Welcome to the new Independent website. We hope you enjoy it and we value your feedback. Please contact us here.


Liberal warmongers have a lot of awkward questions to answer

My foreign policy requires that we employ more soldiers, equip them better and use them more often
IT WAS about three weeks into the Nato bombing of Yugoslavia, and I felt myself being swept away on the mighty tide of the Veteran Journalist's contempt. I was in one of the BBC's radio cubicles at Millbank, and the VJ's voice was coming down the line from one of those pleasant-sounding (but actually ramshackle and coffee-stained) places, usually referred to as "our Winchester/Stratford/Perth studio". I forget which it was.

The war was not going well, and we liberal warmongers were under pressure to justify Nato strategy; radio presenters are rarely on the wrong side of a running argument, and their scepticism at our belief in the need for intervention was becoming almost physical.

This, they were suggesting, was what happened when ex-hippies got to starting wars. But even allowing for this atmosphere of hostility, I was not prepared for the scale of the VJ's assault. The words he used were the words of complete dismissal: incompetent, ludicrous, absurd, misconceived, stupid and so on. "This New World Order," he finally spat, "I hate it."

But what's to hate? The New World Order, a relative of the Ethical Foreign Policy, connotes a very loose post-Cold War agreement on how, and according to what principles, the world should now be policed. Based substantially on the wealth and armed might of the world's one remaining superpower, the United States, it suggests that the more that can be done to make all countries into liberal, minority-loving democracies, the better it will be for everyone. In other words, let us help them to be more like us.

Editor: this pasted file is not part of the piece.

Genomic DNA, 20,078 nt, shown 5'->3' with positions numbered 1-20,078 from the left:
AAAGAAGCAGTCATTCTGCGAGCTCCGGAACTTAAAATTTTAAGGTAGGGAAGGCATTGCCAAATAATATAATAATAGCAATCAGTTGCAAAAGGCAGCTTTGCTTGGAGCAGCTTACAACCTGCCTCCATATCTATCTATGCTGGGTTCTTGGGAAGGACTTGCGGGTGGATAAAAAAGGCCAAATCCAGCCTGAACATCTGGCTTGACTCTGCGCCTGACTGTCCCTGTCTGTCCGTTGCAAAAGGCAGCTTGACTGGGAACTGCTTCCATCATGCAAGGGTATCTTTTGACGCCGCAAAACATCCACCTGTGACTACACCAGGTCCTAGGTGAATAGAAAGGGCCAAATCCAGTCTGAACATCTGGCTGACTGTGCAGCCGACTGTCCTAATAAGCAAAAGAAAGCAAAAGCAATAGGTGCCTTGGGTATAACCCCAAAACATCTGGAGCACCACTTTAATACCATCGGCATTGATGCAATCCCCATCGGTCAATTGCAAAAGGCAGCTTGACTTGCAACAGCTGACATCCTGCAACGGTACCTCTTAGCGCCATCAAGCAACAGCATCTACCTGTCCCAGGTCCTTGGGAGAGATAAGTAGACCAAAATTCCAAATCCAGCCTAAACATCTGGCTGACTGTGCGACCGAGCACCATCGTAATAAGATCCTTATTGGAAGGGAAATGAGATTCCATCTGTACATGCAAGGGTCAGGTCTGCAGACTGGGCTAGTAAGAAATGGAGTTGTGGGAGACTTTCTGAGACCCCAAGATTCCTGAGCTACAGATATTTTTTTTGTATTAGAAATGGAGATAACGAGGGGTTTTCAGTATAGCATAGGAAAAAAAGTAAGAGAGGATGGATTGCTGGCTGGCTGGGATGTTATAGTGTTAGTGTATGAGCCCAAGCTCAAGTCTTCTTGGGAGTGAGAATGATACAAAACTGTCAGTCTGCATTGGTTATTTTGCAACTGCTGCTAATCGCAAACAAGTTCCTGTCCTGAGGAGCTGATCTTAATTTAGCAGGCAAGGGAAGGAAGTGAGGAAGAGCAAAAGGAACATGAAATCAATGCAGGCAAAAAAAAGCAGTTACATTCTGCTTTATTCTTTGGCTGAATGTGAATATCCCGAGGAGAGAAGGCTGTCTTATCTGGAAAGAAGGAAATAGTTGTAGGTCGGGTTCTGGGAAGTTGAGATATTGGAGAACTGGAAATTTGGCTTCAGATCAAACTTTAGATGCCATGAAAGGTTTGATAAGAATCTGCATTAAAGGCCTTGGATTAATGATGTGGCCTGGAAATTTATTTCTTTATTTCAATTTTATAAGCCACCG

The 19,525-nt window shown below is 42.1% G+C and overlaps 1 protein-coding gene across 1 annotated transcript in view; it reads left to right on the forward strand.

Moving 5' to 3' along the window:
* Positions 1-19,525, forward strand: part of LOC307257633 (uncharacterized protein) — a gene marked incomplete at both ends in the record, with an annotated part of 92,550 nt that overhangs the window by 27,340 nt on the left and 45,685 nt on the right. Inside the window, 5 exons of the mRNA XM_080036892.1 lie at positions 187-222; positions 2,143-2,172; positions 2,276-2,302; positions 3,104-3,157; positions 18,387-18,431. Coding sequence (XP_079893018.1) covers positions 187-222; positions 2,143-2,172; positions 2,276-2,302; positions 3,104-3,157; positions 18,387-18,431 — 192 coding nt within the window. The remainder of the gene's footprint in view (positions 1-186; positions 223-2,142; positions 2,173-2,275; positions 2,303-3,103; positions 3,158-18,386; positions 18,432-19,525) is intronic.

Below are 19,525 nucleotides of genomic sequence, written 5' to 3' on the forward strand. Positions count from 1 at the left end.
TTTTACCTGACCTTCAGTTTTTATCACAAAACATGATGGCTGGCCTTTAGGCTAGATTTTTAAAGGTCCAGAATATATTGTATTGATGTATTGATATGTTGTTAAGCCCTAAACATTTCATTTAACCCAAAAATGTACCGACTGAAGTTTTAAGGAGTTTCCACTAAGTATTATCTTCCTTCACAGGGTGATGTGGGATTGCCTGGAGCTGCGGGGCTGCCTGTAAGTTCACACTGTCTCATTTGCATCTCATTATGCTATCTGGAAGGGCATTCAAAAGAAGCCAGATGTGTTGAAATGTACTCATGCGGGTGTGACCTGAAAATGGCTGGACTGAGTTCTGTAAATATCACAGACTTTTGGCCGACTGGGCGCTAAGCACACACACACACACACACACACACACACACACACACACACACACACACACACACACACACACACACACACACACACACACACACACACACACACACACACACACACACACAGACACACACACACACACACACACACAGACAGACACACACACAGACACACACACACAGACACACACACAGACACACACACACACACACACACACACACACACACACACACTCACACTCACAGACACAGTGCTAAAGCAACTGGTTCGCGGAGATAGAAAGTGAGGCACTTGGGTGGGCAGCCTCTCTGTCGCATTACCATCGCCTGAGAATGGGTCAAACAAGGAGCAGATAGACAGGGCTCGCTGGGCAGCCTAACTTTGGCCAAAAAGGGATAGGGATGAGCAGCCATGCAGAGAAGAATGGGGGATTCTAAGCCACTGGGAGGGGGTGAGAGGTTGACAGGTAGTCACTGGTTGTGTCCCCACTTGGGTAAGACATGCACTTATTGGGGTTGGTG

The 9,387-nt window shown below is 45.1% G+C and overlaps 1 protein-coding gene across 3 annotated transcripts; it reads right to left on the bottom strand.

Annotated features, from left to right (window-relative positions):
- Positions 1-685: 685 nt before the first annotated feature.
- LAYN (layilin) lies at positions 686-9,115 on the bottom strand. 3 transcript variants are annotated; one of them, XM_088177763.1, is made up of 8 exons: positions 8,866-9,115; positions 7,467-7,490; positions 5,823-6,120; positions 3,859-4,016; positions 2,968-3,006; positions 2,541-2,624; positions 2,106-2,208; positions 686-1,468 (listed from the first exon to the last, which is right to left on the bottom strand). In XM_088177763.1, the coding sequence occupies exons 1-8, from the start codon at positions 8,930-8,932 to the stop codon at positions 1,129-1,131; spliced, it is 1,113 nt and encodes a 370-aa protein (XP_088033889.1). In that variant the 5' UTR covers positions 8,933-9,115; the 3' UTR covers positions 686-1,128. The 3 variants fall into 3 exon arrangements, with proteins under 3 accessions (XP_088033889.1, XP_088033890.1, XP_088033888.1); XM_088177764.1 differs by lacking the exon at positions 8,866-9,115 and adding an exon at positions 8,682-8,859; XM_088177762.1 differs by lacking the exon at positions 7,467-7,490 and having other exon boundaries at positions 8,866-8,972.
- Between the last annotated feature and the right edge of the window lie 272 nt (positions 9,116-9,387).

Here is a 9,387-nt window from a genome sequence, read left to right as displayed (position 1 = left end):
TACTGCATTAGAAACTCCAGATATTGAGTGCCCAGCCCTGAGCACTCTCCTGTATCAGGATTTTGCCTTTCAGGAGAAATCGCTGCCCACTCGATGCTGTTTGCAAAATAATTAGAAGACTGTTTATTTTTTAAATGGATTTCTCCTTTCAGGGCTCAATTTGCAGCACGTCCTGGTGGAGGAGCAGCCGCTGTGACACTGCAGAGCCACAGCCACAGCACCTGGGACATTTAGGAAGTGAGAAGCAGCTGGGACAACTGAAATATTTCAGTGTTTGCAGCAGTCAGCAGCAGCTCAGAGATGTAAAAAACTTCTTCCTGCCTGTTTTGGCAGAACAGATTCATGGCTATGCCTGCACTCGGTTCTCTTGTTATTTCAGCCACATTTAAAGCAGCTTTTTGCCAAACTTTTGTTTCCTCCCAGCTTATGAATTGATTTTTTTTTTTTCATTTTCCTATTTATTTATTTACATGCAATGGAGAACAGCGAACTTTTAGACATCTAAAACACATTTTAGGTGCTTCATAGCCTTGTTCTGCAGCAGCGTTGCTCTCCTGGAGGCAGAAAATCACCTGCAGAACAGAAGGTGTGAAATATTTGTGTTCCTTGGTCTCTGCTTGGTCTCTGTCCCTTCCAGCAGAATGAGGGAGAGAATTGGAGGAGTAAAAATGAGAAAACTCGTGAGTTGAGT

For 40 years this is not what we said. Then our enemy's enemy was our friend. "He may be a bastard," as an American president once remarked of a client dictator, "but he's our bastard." A highly pragmatic diplomacy operated, aimed at consolidating spheres of influence.

But where do we stand now? These days, any Tom, Dick and Harriet thinks he or she owns our foreign policy. You get a few heads on sticks, and the shout suddenly goes up for intervention, for troops, for anything. What, the VJ might ask, have the Indonesians ever done to us? Or the East Timorese done for us? How many of the inhabitants of, say, Carlisle, can place Dili within the correct hemisphere? What happened to West Timor? Is there one at all, or does Timor just end abruptly in the middle? It is, the VJ may well argue - deploying his armoury of heavy-calibre words - absurd, ludicrous and misconceived for us to get involved.

Heads on sticks. Terrified women pushing their kids over the UN compound wall. Guys in fatigues wielding machetes. Shades of Rwanda, shades of Bosnia, shades of the pogroms. Who could name the capital of Rwanda, until suddenly it was full of the corpses of Tutsis? But let me ask you this: knowing what you now know, what would you give to be able to turn the clock back, and put Western armoured cars between the Interahamwe and those they were about to slaughter? Would it be worth pounds 100? More?

This is not a costless world, unless you are a radio presenter. Or a cartoonist. Only they can portray Western intervention as a bumbling, ithyphallic Clinton astride a Cruise at one moment, and then draw a gasbag UN blethering as children die the next. Heads he wins, tails you lose - if only satirists ruled the planet.